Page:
A Las Vegas man who had a pivotal role in a major oxycodone distribution ring was sentenced Monday in Portland, Ore., to more than 17 years in prison, federal authorities said
Kingsley Osemwengie, 27, pleaded guilty in December to a three-count indictment charging him with conspiracy to distribute oxycodone, conspiracy to launder drug proceeds, and conspiracy to violate the federal Travel Act. He was sentenced Monday by Senior U.S. District Judge Ancer Haggerty.
The case involved drug trafficking and money laundering in Nevada, Massachusetts, Texas, Florida, Georgia, Utah, Colorado, New York, Washington, Alaska, Pennsylvania and Oregon between January 2008 and March 2011, when Osemwengie was arrested.
“This investigation, dubbed Operation Trick or Treat, was the largest oxycodone trafficking case in the history of the District of Oregon based on the sheer volume of oxycodone distributed, the geographic scope of the conspiracy, and the enormous profits generated for the benefit of the defendants,” according to a statement released by the U.S. attorney’s office in Portland.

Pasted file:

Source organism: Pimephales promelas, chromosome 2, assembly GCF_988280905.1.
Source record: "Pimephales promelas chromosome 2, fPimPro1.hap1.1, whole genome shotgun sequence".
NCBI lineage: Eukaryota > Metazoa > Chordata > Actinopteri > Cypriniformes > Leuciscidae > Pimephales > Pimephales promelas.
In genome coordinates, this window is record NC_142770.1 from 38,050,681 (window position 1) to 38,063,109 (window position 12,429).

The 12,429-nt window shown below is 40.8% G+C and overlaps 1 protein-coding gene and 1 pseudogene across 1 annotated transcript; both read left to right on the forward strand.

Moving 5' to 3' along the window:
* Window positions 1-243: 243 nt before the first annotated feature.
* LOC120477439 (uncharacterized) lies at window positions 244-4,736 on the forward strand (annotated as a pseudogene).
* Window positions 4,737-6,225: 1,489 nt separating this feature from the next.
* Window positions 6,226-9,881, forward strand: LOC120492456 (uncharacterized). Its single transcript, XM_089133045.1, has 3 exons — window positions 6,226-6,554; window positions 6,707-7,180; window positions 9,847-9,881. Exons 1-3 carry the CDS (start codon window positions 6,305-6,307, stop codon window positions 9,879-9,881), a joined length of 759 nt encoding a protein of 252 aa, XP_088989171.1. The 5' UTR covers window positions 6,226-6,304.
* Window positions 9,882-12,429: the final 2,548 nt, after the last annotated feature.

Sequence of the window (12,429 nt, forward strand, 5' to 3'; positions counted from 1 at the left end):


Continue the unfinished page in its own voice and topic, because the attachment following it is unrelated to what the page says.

Osemwengie, a former student at the University of Nevada, Las Vegas, was the 18th defendant convicted in the case.
Authorities said oxycodone is a prescription pain reliever that carries a high risk of abuse, addiction and overdose.
While on supervised release for two prior federal felonies involving fraud, Osemwengie and an associate arranged for tens of thousands of oxycodone pills, acquired in Miami and Las Vegas, to be distributed to customers across the United States, authorities said.
More than 10,000 oxycodone pills and 1,900 counterfeit oxycodone pills were seized by investigators in the case.
Authorities said Osemwengie and other conspirators netted millions of dollars of drug proceeds that allowed them to live opulent lifestyles.
Between January 2008 and October 2010, cash deposits totaling about $1.2 million were made into six bank accounts controlled by Osemwengie. Authorities said he created several shell companies to disguise the source of his income and maintained luxury residences in Las Vegas and Miami. He also drove high-end vehicles.
Authorities said the value of assets forfeited in the case exceeded $600,000.
Three other Las Vegas residents have been sentenced to prison for their roles in the case.
Contact reporter Carri Geer Thevenot at email@example.com or 702-384-8710.